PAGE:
My mother developed breast cancer at an early age, so I have been warned I must be vigilant and get regular check ups. Of course, time marches by, I get busy and don’t always go when I am meant to. You know where this kind of procrastination leads right? Yes indeed. Last week the doctor found something and I had my first cancer scare, which meant a couple of days of tests, worry and kicking myself for not facing the music like a grown woman.

As it turns out I’m totally ok (apparently ‘my girls’ are just getting on a bit – like the rest of me!) but during this time in medical limbo I slipped into some kind of… I can only describe it as walking paralysis. I kept going to work and being with my family, but the whole time I felt detached – like I was watching myself just going through the motions. As soon as I let myself start to feel anything I would be overwhelmed by the ‘what if?’ questions and end up in tears. So I suppressed feeling altogether and existed in a horrible state of numbness and inaction. I watched a lot of TV, but wasn’t good for much else.

One of the terrible side effects of this numbness was I completely lost my writing mojo; it was even difficult to reply to routine email. The sense of loss I felt was profound. Writing is central to my life, so much a part of my identity that without it I felt bereft. Reflecting on the feeling, now that the comfortable illusion of immortality has been restored, I realise that the same, strange lassitude around writing would happen occasionally during my PhD. I would sit at my desk, unable to focus on the screen,  every key stroke an effort, for days at a time. Eventually the feeling would lift and I could get on with it.

Now I know what was causing this PhD paralysis: Fear.

For all that this terrible numbness I was experiencing this week didn’t feel like fear, that’s indeed what it was. As Yoda once said: “fear is the path to the dark side”. What the wise old green dude was pointing out is that it’s the effects of fear – what it does – that we must pay attention to, not the feeling itself. In this case Fear put me into emotional retreat and cut off the vital part of me that I needed to get into the flow of work.

Once you recognise a fear it becomes easier to conquer it, but when I was doing my PhD I don’t think I was very good at this. Even when I was able to write without obvious distress I often indulged in bad writing habits which stemmed, at least in part, from fear.

One of these habits, which you might be familiar with, is the ‘one step forward two steps backward’ syndrome. In the morning I would open an existing file and, by lunchtime, would still be editing. Although I was ‘working’ the word count was not progressing. The only way I got through this block was to give myself permission to write really badly for awhile – sometimes in a new file so I wouldn’t ‘mess up’ what I already had. What I couldn’t admit to myself at the time was that I was afraid my new ideas wouldn’t be any good, so I avoided engaging seriously with them.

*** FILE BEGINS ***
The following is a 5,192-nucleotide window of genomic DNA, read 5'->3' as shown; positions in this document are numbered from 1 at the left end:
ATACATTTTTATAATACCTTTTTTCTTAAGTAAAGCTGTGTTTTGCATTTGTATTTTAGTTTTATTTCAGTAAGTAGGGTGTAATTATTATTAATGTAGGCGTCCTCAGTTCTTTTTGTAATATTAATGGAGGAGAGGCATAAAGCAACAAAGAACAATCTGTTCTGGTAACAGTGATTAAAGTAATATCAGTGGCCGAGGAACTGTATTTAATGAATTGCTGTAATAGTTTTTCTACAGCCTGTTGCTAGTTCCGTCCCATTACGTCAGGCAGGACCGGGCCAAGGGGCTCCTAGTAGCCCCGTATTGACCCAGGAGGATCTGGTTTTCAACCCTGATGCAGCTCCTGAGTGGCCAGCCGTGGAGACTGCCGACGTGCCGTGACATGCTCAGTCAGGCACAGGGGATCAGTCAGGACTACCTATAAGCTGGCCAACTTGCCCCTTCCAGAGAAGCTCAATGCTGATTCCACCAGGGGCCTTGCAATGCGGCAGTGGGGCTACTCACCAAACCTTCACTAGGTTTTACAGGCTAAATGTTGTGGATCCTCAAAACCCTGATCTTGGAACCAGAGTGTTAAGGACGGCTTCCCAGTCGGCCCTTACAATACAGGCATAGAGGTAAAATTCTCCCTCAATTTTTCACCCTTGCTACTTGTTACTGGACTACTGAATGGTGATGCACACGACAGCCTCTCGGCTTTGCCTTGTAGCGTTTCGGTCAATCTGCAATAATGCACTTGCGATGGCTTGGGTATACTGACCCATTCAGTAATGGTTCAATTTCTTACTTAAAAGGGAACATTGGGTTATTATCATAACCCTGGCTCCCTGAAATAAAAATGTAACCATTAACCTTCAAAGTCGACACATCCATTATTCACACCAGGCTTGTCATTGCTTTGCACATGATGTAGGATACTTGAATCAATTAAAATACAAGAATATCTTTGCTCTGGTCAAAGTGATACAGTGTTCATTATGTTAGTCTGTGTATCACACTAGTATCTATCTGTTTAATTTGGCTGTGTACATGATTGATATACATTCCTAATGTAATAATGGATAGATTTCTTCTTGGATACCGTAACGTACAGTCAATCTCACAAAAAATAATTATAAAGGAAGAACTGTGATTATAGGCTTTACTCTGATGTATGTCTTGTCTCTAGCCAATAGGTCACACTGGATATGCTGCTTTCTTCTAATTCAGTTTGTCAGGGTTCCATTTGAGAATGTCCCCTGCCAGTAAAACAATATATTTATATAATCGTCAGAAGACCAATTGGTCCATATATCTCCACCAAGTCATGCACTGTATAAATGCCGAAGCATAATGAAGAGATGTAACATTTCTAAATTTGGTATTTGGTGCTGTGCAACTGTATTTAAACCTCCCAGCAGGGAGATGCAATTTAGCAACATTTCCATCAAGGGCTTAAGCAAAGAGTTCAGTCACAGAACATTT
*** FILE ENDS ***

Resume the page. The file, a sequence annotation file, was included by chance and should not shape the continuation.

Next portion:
Fears can be plentiful in PhD study – fear of failure, fear of leaving out vital information, fear of missing key references, fear of examination, fear of a lack of ability… So how do we deal with fear without becoming paralysed?

Last week @julierudner send me an excellent article by Virginia Valian called “learning to work” which provides a helpful analysis of exactly this kind of  PhD paralysis. Only in 1970’s feminism could someone look to sex therapy techniques for a cure for the inability to write, but this is essentially what Valian does. She starts with an insightful diagnoses of the problem; pointing out that inability to work because of ‘internal problems’ is a kind of luxury only available to the well educated who are engaged in ‘self development’. After this quick smack in the face, she goes on to tell her own story of work paralysis, which sounds hauntingly familiar to the problems I have described above.

Valian claims that problems with mental work, such as writing, are similar to sexual problems in that a lack of enjoyment in the activity itself leads to an inability to perform. In sex therapy couples are encouraged to overcome their sexual dysfunction by just touching each other, without expectations. Removing expectations, along with rewards and punishments, allows couples to experience the act of touching as a pleasure in its own right.

Valian applied this principle to her work problem by setting a short period of time – 15 minutes – in which she would just work, without expecting anything to come out of it. Just writing for the pleasure in the act of writing, without any thought of punishment or reward. The sense of accomplishment, she explains, should come from doing the work – not how good it is.

The most important insight in the paper, for me at least, is that I am responsible for the paralysis – I am not a victim of it. I can choose to recognise fear for what it is and learn ways to deal with it. In that spirit (and because I am a total nerd) I will  leave you with the Bene Gesserit litany against fear featured in the Frank Herbert Dune novels to recite if you happen to experience an attack of PhD Paralysis:

“I must not fear. Fear is the mind-killer. Fear is the little-death that brings total obliteration. I will face my fear. I will permit it to pass over me and through me. And when it has gone past I will turn the inner eye to see its path. Where the fear has gone there will be nothing. Only I will remain.”

%d bloggers like this: